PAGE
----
A New Norm

Fashion has never been known for its realness, but now more than ever it seems as though the industry is split in half in regards to truth in body image, leaving very little room for a more moderate middle ground. On one hand, Instagram and the weight of social media on young people's lives is leading to a greater desire for false reality. The editing and retouching done to photos for the sake of uploading them to Instagram just seems like a norm -- none of my friends, or myself for that matter, will upload a photo without running it through a series of edits using various apps and filters. This behavior leads to the expectation that real life is supposed to look like a scroll though Instagram. Being a teenager myself, I can accurately say that many young people see life through the lens of a camera rather than their own eyes; searching for colors or patterns to match their aesthetics and themes rather than being open and observing all that life has to offer.

To counter all the open artificiality in social media, the obviously over-edited and photoshopped-to-perfection, a wave of "realness" seems to have hit. Under-edited and in your face, these photos don't exactly combat all the filtered plastic, but they are a step in the right direction. Real or otherwise, the underlining question when using any social media should be why. Nowadays we forget social media's purpose (however shallow it may be) and post simply to post. Everyday objects suddenly get hundreds of likes for being caught in the right light. While I do believe in special moments, and finding something special in the everyday moments, I don't believe they should be defined by a post to social media. I often think that everyone would feel and live a bit more if social media was extinct, but then how would people know just how much fun/pain/thinking/love you're feeling?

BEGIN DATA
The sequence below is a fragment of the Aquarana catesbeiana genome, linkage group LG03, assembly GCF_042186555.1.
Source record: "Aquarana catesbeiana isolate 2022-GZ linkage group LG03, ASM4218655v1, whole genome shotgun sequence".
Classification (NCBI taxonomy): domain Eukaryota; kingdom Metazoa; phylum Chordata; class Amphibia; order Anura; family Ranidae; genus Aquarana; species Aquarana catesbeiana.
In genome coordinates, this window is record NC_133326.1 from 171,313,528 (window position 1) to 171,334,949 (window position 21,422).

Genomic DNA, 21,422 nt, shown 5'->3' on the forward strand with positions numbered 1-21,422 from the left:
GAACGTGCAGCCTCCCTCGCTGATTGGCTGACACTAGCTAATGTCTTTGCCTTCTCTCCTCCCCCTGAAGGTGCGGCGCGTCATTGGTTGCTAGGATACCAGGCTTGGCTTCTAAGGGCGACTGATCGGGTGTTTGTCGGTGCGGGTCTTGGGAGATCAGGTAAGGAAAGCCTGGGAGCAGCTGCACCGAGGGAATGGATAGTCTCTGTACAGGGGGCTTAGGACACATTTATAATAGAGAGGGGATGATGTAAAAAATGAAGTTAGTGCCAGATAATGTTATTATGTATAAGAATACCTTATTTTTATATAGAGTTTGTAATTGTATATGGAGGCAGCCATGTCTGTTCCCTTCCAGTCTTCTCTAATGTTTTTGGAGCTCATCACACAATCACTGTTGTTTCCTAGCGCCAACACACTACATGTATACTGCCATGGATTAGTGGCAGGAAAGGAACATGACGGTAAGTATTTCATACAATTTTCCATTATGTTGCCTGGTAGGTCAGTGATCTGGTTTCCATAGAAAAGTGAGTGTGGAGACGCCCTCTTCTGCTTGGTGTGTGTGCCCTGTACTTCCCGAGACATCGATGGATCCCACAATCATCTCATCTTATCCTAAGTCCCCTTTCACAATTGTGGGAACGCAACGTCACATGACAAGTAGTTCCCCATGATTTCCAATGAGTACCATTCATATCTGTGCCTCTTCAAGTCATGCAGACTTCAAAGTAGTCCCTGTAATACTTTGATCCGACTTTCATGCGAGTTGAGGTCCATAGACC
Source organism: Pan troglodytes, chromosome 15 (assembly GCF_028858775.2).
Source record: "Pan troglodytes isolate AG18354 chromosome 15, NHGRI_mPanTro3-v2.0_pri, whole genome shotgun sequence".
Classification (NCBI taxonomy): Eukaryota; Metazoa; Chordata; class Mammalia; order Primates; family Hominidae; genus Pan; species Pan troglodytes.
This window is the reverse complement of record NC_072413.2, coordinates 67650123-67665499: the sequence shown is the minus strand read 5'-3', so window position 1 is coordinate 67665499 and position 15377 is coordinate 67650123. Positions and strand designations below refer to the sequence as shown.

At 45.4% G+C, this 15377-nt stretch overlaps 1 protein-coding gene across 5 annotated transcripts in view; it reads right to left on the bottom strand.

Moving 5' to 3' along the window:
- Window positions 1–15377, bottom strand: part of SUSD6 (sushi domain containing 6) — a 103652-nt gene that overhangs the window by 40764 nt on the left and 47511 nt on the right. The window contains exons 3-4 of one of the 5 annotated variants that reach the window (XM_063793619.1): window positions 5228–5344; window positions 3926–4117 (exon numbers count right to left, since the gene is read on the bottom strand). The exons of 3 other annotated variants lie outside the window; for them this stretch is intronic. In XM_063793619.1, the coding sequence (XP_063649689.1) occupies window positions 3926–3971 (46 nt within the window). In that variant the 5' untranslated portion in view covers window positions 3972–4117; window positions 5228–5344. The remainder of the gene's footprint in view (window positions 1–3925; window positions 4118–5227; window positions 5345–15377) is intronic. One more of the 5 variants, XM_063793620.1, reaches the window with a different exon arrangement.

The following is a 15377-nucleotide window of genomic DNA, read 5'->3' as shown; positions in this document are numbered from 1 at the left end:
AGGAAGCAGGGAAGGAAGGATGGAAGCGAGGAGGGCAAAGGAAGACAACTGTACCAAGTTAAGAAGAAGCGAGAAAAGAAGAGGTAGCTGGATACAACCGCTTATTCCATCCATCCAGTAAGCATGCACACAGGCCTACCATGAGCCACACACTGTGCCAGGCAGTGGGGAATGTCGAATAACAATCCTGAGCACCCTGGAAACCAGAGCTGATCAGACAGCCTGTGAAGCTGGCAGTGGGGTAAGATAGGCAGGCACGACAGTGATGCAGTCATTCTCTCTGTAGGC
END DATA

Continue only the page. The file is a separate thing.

They wouldn't. But you would and that's all that matters.

Don't get me wrong, I am all for an aesthetically pleasing and well-planned feed; above anything else, it all just makes me wonder what makes us as people attracted to a certain uniformity in style, and also how to develop an eye for such curation. What makes someone look at a grocery store aisle of detergent and see such aesthetic?


  1. Another brilliant and well written post Sophia! I never tire of reading your opinion pieces. x